July 18, 2008

Starbucks closures spare Racine coffeeholics

Relax, caffeine junkies: Your Chocolate Creme Frappuccino, your Venti Misto, your Grande Toffee Nut Latte -- they're all safe.

Starbucks today released its list of 600 stores to be closed, and none of ours are on it. In Wisconsin, only six Starbucks get the axe: one each in Appleton, Eau Claire, LaCrosse, Madison, Marshfield and Wisconsin Rapids.

The full list of places around the country now facing caffeine withdrawal is HERE.

And here's a special bonus for all of you: The Ultimate Starbucks recipe book! Yes, you can make pitchers of all your favorite drinks at home, and also pastries and desserts (Mocha Crumb Cake, Maple Oat Scones!) and sauces (Kahlua Fudge Sauce!). Just download and enjoy. (You're very welcome!)


  1. L8manchecker7/18/2008 5:25 PM

    That there was even a Starbucks in Marshfield openly mocks north side Racinians.

  2. When I read about Starbucks closing down stores today, I wasn't the least bit afraid of them filing for bankruptcy or closing down forever. I've been following the whole Starbucks ordeal on savvywallet.com. Even with the free iced coffee on Wednesday promotion, introduction of their fruity smoothies, and free wifi with gift card registrations. The only thing I'm worried about is not enough hotspots for wifi. There are several stores around my area that are closing down, and that's what I'm concerned about. I enjoy walking around the streets, plop down and always be able to find a signal because I know a Starbucks is near. The glory days are over.

  3. It's the birthday of the man who brought Starbucks to street corners
    everywhere — Howard Schultz, born in Brooklyn, New York (1953),
    and raised there in federally subsidized housing projects. His dad
    earned a living driving taxis and trucks, and his mom worked as a

    Schultz remembers that his father worked hard and yet was unable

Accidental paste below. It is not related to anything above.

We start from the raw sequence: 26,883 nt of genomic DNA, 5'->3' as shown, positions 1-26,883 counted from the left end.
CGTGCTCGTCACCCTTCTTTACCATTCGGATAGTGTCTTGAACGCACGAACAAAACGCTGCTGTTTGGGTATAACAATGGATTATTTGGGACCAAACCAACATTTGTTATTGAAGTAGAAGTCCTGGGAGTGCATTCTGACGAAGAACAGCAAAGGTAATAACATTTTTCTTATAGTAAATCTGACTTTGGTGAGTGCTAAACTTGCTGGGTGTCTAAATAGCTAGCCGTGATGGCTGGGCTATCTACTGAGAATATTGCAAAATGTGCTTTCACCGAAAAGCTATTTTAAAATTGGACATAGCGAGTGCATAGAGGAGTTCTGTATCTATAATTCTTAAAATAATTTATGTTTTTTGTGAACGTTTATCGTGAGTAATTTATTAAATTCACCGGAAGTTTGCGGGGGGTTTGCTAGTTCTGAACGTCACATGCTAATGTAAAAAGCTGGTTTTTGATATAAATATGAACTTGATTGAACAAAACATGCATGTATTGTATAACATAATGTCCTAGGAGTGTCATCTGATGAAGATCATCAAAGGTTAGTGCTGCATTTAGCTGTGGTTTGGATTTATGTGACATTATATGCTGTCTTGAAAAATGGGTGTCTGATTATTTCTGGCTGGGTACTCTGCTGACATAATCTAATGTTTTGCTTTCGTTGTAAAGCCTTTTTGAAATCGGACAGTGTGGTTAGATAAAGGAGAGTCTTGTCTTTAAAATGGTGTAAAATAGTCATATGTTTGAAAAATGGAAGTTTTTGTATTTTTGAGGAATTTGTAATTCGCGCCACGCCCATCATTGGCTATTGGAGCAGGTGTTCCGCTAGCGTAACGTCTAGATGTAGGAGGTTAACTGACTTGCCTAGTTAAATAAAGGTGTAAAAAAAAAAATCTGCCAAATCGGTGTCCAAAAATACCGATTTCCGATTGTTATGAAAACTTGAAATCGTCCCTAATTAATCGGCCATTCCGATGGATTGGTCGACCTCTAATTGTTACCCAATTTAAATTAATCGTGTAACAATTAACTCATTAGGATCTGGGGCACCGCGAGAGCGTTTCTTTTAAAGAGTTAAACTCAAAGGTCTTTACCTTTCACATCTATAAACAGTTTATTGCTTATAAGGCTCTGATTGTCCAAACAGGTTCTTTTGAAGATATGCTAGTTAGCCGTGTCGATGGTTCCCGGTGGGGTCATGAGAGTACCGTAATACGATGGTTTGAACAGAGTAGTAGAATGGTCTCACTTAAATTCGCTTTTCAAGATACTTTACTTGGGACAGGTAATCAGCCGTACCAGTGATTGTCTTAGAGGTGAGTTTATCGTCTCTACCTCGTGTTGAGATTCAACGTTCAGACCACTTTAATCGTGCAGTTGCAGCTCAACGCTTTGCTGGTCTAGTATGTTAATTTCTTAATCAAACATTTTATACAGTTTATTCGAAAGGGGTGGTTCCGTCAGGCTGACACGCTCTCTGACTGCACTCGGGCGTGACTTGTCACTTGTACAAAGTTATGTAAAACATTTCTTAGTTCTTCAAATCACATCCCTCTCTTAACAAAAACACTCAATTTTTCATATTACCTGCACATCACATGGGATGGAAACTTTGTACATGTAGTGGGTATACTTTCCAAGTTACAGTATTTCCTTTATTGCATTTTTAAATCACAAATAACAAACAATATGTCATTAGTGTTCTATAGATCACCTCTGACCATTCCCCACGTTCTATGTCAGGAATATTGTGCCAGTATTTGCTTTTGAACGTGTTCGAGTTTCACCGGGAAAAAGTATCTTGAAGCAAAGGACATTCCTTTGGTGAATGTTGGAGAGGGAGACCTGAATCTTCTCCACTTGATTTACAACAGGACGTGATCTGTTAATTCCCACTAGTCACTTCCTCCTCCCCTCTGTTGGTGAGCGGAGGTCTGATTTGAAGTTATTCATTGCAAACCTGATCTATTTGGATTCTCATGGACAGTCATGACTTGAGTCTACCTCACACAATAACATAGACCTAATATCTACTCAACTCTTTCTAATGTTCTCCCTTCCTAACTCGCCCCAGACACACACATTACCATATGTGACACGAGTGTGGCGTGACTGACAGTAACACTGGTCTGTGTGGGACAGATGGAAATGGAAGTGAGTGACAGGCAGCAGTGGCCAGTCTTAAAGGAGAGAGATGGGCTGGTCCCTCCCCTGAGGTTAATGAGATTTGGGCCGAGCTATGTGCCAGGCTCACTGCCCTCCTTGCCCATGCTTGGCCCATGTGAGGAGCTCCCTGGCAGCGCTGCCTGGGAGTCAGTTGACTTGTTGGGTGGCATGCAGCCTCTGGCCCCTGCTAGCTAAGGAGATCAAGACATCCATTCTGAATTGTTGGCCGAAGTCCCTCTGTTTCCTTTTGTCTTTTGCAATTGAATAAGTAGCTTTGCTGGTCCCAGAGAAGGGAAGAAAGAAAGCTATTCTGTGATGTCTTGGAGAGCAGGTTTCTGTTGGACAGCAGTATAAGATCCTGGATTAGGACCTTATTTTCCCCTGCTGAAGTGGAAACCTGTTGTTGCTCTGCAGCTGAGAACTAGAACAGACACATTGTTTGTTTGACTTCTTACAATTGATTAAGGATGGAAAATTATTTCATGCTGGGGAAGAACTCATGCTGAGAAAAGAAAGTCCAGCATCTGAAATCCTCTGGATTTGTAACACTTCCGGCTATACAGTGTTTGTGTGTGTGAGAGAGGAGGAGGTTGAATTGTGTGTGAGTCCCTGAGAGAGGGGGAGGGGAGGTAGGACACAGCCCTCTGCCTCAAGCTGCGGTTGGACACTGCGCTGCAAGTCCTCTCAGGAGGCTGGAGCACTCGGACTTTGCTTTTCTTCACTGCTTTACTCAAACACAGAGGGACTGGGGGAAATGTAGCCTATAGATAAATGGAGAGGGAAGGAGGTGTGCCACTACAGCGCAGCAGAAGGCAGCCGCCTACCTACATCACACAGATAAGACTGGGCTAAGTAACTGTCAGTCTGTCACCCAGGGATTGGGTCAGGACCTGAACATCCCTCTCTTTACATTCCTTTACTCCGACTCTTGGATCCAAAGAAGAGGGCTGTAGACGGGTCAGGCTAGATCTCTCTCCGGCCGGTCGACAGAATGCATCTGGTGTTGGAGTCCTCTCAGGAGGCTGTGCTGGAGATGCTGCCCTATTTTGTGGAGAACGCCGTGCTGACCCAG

still to provide a comfortable life or even essentials like health
    care for his family, and the memory of his father's frustration and
    low self-esteem, and the unfairness of the situation, was a driving
    motivation for Schultz's progressive business practices when he
    founded Starbucks.

    He graduated from college, the first in his family to do so, then
    went to work for the Xerox Corporation in the sales and marketing
    department. He was then recruited by a Swedish housewares company
    that sold coffee-making equipment to Starbucks, a client in Seattle
    that roasted and sold beans in bulk at 11 retail stores and through
    mail order.

    On a vacation to Italy in 1983 he had an epiphany. Sitting at an
    espresso bar in Milan, he realized that there strong fresh brewed
    coffee was an integral part of people's daily lives, that the
    coffeehouse was a third place for people after home and work. He
    decided that this could happen in Seattle.

    He tried to encourage his business partners back home to start an
    operation like this, but they were not convinced of its
    profitability. So he left the company and started his own chain of
    espresso bars based in Seattle and called them Il Giornale. When his
    old company Starbucks was up for sale in 1987, he eagerly bought the
    chain and merged the stores with his own.

    He decided that with his new company he would place an emphasis on
    customer service. "Service is a lost art in America.
    It's not viewed as a professional job to work behind a counter," he
    once said. "We don't believe that. We want to provide our people with
    dignity and self-esteem, so we offer tangible benefits." The company
    trains new "partners," as the baristas are called, for eight to 12
    weeks and provides health insurance, dental, and eye care even for
    part-time employees. Schultz proudly cites his company's low
    attrition rate, in comparison to similar businesses, as an indication
    of his employees' sense of satisfaction. The average "partner" age is
    between 24 and 25.

    Starbucks ventured into the entertainment industry over the past
    several years. Schultz said, "In a way [customers are] relying on us
    to provide them with an opportunity to discover things that they,
    perhaps, would not have discovered on their own, either because they
    weren't looking for it or they're no longer in the habit of going to
    those stores." The store in 2004 released Ray Charles's "Genius Loves
    Company," which was a best-selling album. Starbucks' Hear Music
    record label had Paul McCartney as its first signed artist. The store
    has also had three books that became New York Times No. 1 best sellers.

    Starbucks now has some 16,000 stores in 45 countries